Hi-tech in Down Times
Flagstaff, AZ – It's been nothing but bad economic news across the country and in Northern Arizona over the past few months.
Retailers have shut down, and cities and counties have announced huge deficits. But there is a bit of hope on Flagstaff's economic horizon.
Last Tuesday, a "business incubator" opened on scenic McMillan Mesa.
In the beginning of spring, the incubator was still under construction. The smart, modest building is finished now. Five small hi-tech companies have moved in, and there's room for four more.
It was a different economic world at the beginning of spring now is the winter of apprehension, it seems.
"Hey we're all scared," Michael Kerski said. "But I think you can't just freeze up because you're scared."
Kerski is in charge of economic development for the City of Flagstaff. He was at the grand opening, where the room buzzed with optimism.
The incubator provides start-ups with business expertise, state-of-the art offices, and labs. The companies, in turn, are trying to hatch scientific ideas into commercial products. And the hope is they'll grow jobs for Northern Arizona along the way.
Of course, it takes more than just hope.
"It's harder for start-up companies to raise money right now," Kerski said, "versus, you know, in the good times the money would just flow."
Two startups found out about that here: they've had to postpone their moves into the incubator because of investors pulling out on them.
A couple hours after the grand opening, those companies and a few others gathered at the Pine Canyon Club in Flagstaff. Imposing golf-course homes are spread among the rolling hills here.
The companies were getting set to pitch to a couple dozen potential 'angel Investors,' half of them from Flagstaff. They're people who want to get in on the ground floor of cutting edge hi-tech.
"I'm Don Piper, I'm the interim CEO of Ambature, LLC. I'm here today to to complete our $250,000 second round of financing through convertible debenture."
Yeah, it's not just hi-tech, it's high finance to the rest of us. The normal minimum investment is $25,000 dollars, and can reach several million.
So can the returns.
"An old rule of thumb, and I think both venture capitalists and angel investors will still shoot for, will be a minimum of five times return on their investment in five years," Don Piper said.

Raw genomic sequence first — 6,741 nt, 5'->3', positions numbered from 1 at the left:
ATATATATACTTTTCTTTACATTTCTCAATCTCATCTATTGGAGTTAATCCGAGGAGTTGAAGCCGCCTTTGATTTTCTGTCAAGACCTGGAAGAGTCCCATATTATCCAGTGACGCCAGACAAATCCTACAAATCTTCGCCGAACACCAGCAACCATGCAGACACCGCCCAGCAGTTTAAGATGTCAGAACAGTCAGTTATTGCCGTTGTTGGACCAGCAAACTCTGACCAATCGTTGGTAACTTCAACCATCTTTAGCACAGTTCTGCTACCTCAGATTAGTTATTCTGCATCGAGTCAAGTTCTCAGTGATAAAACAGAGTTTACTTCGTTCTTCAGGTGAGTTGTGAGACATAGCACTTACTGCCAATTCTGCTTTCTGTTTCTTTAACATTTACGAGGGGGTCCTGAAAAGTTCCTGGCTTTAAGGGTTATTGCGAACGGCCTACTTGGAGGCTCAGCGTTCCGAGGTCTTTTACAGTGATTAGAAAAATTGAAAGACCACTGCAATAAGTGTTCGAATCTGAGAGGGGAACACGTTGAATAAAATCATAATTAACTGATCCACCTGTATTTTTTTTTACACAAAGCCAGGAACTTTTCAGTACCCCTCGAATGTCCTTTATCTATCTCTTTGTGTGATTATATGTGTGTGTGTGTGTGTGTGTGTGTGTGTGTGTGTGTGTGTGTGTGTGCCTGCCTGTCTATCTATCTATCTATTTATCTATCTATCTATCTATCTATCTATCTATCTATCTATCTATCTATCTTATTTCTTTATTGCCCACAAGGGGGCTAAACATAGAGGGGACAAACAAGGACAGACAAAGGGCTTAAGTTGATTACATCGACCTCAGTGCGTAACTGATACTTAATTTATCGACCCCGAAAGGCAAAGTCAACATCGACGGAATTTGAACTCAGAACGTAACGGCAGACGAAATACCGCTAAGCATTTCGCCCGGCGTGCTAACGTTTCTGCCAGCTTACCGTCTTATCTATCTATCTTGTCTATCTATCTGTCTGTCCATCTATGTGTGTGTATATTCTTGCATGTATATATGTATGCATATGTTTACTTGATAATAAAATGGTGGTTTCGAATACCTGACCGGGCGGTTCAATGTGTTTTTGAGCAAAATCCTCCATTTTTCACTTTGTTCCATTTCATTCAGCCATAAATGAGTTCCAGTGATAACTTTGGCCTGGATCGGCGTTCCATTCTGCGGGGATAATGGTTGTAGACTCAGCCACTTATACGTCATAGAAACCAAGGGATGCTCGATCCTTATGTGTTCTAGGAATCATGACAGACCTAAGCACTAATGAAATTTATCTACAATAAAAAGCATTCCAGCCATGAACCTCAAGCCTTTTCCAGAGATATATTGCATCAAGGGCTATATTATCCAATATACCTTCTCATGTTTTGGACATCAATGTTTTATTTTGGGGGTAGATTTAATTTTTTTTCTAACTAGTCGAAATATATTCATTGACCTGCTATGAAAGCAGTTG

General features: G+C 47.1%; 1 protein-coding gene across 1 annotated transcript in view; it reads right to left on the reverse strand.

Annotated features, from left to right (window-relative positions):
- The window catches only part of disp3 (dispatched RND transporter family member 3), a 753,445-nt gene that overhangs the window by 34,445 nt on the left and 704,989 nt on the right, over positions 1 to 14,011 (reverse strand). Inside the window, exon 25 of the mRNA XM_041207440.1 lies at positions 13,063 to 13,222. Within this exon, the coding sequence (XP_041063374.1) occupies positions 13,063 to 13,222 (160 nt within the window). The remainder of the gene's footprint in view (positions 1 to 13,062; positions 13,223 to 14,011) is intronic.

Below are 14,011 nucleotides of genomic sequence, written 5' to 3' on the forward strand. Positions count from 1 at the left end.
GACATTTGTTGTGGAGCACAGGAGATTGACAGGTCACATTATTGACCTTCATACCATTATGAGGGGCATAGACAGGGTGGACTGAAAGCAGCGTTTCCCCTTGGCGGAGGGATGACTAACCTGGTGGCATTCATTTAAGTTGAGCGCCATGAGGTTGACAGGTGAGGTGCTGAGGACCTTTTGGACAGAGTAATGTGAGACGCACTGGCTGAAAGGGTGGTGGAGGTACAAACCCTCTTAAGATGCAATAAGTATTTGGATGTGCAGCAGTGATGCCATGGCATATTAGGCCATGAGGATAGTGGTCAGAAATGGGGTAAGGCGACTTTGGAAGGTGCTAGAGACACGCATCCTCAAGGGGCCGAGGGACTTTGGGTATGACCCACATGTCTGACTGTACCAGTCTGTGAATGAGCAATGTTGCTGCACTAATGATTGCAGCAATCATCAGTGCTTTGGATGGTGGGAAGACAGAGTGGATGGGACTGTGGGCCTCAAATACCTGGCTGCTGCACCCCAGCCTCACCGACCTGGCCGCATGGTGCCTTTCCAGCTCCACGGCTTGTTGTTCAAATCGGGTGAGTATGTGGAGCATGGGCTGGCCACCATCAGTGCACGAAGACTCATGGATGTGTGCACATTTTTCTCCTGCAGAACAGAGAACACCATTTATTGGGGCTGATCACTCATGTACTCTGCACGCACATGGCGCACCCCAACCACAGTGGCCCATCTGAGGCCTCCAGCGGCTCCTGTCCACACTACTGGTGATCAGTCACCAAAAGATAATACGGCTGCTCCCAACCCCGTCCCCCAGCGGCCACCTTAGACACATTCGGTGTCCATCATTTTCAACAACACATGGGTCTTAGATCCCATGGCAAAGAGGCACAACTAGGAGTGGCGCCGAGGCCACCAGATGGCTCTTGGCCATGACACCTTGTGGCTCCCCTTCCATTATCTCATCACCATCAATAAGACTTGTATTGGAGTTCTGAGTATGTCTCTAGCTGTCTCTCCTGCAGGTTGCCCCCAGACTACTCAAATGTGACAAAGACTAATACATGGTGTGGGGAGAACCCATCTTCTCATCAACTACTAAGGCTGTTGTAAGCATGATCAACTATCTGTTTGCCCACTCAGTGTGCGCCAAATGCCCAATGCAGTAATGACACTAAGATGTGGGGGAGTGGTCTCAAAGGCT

Now, before anyone starts getting ready to raid their retirement, Piper says the investments are so lucrative, because,
"If half or more of their investments fail which often happens in venture capital they have to have one or more home runs that give them 10 times or 100 times return on their investment."
Piper came to the Pine Canyon Club hoping to convince some high-net-worth individuals that his company was one of those home runs.
Ambature hopes to develop a room temperature superconductor. That's a material that every year could save billions of dollars of electricity currently wasted as heat. Another company pitching was Protein Genomics, they're growing human skin for wound healing and cosmetic applications.
"Some of the technologies were looking at could really, literally change the world," said Tom Rainey
He's the President of the Northern Arizona Center for Emerging Technologies, or NACET, which runs the incubator. He's helping forge partnerships in the region, like the one between NACET and Northern Arizona University that helps bring experiments in the lab out into the marketplace.
And he knows the marketplace's mood.
"People are starting to get nervous about any kind of investment, whether it's in the stock market or a private company," Rainey said. "And quite frankly, the companies we deal with tend to be even more risky than a NASDAQ company or company on the stock market."
Still, even in a down market, there are those who see opportunities. As one old hand told me, "When there's blood in the water, sometimes that's the best time to invest."
"And what's the alternative," Rainey said. "We just bury ourselves in the ground or climb into a cave? We have to try to work our way out of this and this is what I see is the future of our economy right here."
From where Rainey's sitting, the future looks bright, and he's inviting others to see it that way too. He's lending advice on a technology park project being put together in Prescott with Embry-Riddle Aeronautical University, and he has plans to help Northern Arizona Indian tribes start incubators of their own.